- A person going through depression feels sad and hopeless about the future for weeks or months at a time, while someone who is sad may feel upset for a day or two and then return to their usual mood.
- Depression also includes symptoms such as changes in appetite, sleep disturbances, loss of interest in activities, and feelings of guilt and worthlessness.
- Sadness is a normal reaction to difficult situations, while depression is a mental illness that requires treatment. If you are feeling sad for more than two weeks and your mood is impacting your daily life, its important to see a doctor and discuss whether you could suffer from depression.
What Is Dsm 5
The DSM-5 is the latest version of the Diagnostic and Statistical Manual of Mental Disorders. It was released in 2013 and has since been used to diagnose mental disorders. The DSM-IV was published in 1994, so there have been a lot of changes made in the DSM-V. One of the main changes that were made is that all mental disorders are now categorized as diseases instead of disorders. This change was made because it is seen as more accurate to call them diseases, and it also puts psychiatry on par with other medical specialties.
This criterion is used to diagnose Major Depressive Disorder, which is a mental disorder that is characterized by at least two weeks of depressed mood or loss of interest in activities.
You May Like: Different Ways To Cope With Depression
Loss Of Interest In Activities
This is another common symptom of Major Depressive Disorder which includes having no interest in activities such as sex and hobbies that were once pleasurable. Loss of energy can also be a significant indicator of depression. People with this disorder may have difficulties concentrating on tasks at hand because they lack motivation and/or concentration span
Disruptive Mood Dysregulation Disorder
The DSM 5 criteria for Disruptive mood dysregulation disorder is given as follows:
Recommended Reading: Mental Health Exercises For Depression
Psychomotor Retardation Or Agitation
This criterion is used to measure the severity of depressive symptoms. Psychomotor retardation includes slowed movements and speech, decreased energy and fatigue, feelings of worthlessness and guilt, thoughts of suicide, and problems with concentration. On the other hand, psychomotor agitation refers to increased restlessness, anxiety, racing thoughts, talking too much, and impulsiveness.
Additional Dsm Major Depressive Disorder Criteria
In MDD, the DSM states either a depressed mood or anhedonia must be present. In addition to the above DSM criteria for a major depressive episode, the episode must:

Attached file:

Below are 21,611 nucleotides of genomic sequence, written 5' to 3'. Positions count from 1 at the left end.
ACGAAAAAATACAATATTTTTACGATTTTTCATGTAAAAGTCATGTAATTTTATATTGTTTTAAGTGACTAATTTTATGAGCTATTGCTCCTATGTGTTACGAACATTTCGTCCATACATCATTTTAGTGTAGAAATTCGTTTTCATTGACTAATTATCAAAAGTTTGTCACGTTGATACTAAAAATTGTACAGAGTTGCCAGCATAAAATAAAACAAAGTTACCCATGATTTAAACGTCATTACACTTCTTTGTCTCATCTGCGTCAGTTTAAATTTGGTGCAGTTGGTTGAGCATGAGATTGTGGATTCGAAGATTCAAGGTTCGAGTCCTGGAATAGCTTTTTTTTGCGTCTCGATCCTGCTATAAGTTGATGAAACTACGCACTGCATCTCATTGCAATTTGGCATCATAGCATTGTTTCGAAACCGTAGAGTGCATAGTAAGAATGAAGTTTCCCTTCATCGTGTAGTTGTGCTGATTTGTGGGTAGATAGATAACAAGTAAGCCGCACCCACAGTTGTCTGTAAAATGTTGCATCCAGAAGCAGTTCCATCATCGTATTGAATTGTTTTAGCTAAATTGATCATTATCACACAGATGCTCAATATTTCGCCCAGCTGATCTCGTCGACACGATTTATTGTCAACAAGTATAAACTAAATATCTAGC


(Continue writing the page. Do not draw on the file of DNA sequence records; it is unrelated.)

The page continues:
- Be at least two weeks long
- Cause significant distress or severely impact social, occupational or other important life areas
- Not be precipitated by drug use
- Not meet the criteria for another mental disorder like schizophrenia or bipolar disorder
- Not be better explained by bereavement
Major depressive disorder can be rated mild, moderate or severe. The DSM also recognizes MDD may occur with psychotic symptoms. When the MDD continues for more than two years, the DSM labels it chronic depression or dysthymia.
Read Also: Deep Brain Stimulation Depression Cost
Dsm 5 Depression Types
The DSM 5 defines the following types of Depression:
- Disruptive mood dysregulation disorder
- Major depressive disorder
- Persistent depressive disorder ,
- Depressive disorder due to another medical condition
- Unspecified Depressive Disorder
The DSM 5 depression criteria specifies the symptoms, exclusions and time periods for all the subtypes, and to be concise only the main ones are described below.
The key difference between the ICD and DSM 5 Depressive disorders is that the Premenstrual syndrome has not been recognized separately in the ICD 10 , and Substance use induced depression is also not coded under depression and is not a separate category under the substance chapter.
There are several depression tests available online but these are rarely clinical tests and their results should not be relied upon,
Treatment For Major Depressive Disorder
There are several treatment methods for major depression disorder. These approaches include psychotherapy, antidepressant medications, electroconvulsive treatment , and other somatic therapies. However, ECT is generally avoided, except in extreme circumstances, in favor of both psychotherapy and antidepressants. A medical psychiatrist can provide both psychotherapy services and prescribe antidepressants, which differ for each person based on individual needs.
If you find yourself experiencing any of the symptoms or relating in any way to major depression disorder, you should seek assistance from a medical professional. Thankfully, major depressive disorder has become much less stigmatized in recent years. There is plenty of in-depth information available about depression, and your chosen medical professional is often likely to go through it with you so you can choose the best treatment for your lifestyle.
You should feel as though you have options. You most likely will not have to be burdened by this disease and the negativity that often comes with symptoms of depression. Talking to a counselor and a medical professional is the first step to living a happier, more fulfilling life.
You May Like: I Hate Waking Up Depression
Types Of Major Depressive Disorder
You might be surprised to learn that there are many different types of major depressive disorder that can affect you can make living your daily life difficult. Each type often has different causes, but they typically involve the same feeling of disinterest in activities that you once loved and an overall feeling of melancholy. These are divided into subtypes called specifiers that determine how long the diagnosis of depression lasts and the defining characteristic of each type.